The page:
Premier trainer Chris Waller will use Saturday’s Listed $100,000 Motor Traders Association Premier’s Cup (1800m) at Rosehill to hone in on the racing manners of Stout Hearted for future big Spring Carnival assignments.
Waller is mindful of the fact that the longer the distances become the better Stout Hearted will be and the imported gelding also has to improve his racing manners to be competitive in a race like the Group 1 $400,000 The Metropolitan (2400m) at Randwick on October 6.
“He still over-races a touch and you don’t win good races doing that so I’ve purposely kept him back all preparation,” Waller said.
“He’s still working well and obviously he’s got good form.”
“He needs to be running in these shorter races to get his ring-craft right.”
Waller has decided to put the ear muffs back on Stout Hearted to see if that helps the gelding settle better in his races after he showed signs of over-racing when winning the $85,000 Club Liverpool Premier’s Cup Prelude Handicap (1800m) at Rosehill on August 18.
Jockey Nathan Berry added to the argument saying that Stout Hearted pulled hard when he was unable to get cover at Rosehill.
“The field was stretched out, Madam Nash went quite hard out front, and I was one off the fence facing the breeze the whole way and he pulled quite hard which he has a habit of doing,” Berry said.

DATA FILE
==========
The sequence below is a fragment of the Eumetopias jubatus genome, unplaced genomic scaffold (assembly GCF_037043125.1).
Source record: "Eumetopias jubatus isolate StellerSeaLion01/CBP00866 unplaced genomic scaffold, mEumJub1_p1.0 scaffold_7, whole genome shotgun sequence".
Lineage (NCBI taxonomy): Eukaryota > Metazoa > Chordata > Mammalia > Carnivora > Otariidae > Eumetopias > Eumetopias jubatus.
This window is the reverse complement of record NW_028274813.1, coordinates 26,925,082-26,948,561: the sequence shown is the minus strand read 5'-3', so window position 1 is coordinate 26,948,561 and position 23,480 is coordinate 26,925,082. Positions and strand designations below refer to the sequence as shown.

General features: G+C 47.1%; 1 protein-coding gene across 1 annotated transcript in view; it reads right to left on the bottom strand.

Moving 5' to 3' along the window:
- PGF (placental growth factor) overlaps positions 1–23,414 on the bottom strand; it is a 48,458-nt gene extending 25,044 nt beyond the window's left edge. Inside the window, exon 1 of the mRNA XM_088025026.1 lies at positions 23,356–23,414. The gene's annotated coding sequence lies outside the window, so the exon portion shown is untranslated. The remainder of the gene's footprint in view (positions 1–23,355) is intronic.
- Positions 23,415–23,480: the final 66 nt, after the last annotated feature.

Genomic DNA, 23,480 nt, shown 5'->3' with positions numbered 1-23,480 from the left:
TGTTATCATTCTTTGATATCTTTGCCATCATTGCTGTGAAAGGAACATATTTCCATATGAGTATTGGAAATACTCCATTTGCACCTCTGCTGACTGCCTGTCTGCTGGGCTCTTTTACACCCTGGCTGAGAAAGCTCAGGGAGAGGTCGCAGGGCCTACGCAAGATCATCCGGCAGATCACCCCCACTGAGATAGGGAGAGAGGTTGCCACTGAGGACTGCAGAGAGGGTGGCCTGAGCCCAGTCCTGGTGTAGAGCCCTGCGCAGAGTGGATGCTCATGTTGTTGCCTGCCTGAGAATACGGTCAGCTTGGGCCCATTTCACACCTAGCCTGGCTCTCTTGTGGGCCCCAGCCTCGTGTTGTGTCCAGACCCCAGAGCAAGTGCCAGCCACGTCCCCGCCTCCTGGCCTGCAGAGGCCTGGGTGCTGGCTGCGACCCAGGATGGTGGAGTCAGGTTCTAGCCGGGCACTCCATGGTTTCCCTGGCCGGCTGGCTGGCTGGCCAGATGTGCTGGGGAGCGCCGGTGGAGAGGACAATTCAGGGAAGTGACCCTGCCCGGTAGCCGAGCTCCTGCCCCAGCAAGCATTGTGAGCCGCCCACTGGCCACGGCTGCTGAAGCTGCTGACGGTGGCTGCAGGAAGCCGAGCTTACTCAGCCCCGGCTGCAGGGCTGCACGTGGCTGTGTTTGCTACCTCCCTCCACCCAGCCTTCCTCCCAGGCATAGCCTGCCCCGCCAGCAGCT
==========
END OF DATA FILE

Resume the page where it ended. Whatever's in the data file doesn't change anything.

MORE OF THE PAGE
“He worked himself the whole way and didn’t get a cart into the straight.”
“He did all the work in the race and still won quite well without riding him hard.”
“He’s having his fifth start over 1800m and once he steps past 2000m you’ll see a real racehorse.”
Berry is looking for his fourth win on the five year old after victories at Rosehill twice and Canterbury once and is looking forward to the import giving him his first Group 1 victory.
“I’m thinking that he should be too good for them again, he gives you that confidence as soon as you get on his back,” Berry said.
“Even though his win didn’t look overly impressive last start he still felt quite well and I think he is definitely the class runner in the race.”
Some brother rivalry has emerged in the lead up to the Premier’s Cup with Nathan’s twin Tommy claiming superiority on the Gai Waterhouse trained Glencadam Gold.
Stout Hearted heads the pre-race betting at $2.40, but Tommy Berry’s mount Glencadam Gold is breathing down his neck at $3.70.
Glencadam Gold scored at his first Australian start for Nash Rawiller when he raced up with the leaders and Berry thinks if he can get his own way in front, the Caulfield Cup hopeful will be hard to run down.
“There doesn’t look to be much pace so I’ll be looking to use his natural speed,” Tommy Berry said.
“I don’t want to touch him at all though, he can get a little fired up. I think it is going to take something pretty good to beat him, especially when Gai is talking Caulfield Cup’s.”
“I worked him about a week and a half ago with Julienas and he had his measure pretty easily, he is going pretty good the horse.”
Nathan agrees with Tommy that with not a lot of pace in the race, the conditions will suit Glencadam Gold better, but he has full confidence in his mount.
“There is a little bit of a lack of pace, it is probably my only worry, I’m not worried about his ability, I think he is too good for them,” Nathan said.
“The main thing will be to just switch him off, get him travelling nicely, so he can use that great turn of foot.”
“If he gets the right run, I’m hoping he will be too classy for them, you would want to hope so with the things that are in the pipeline for him.”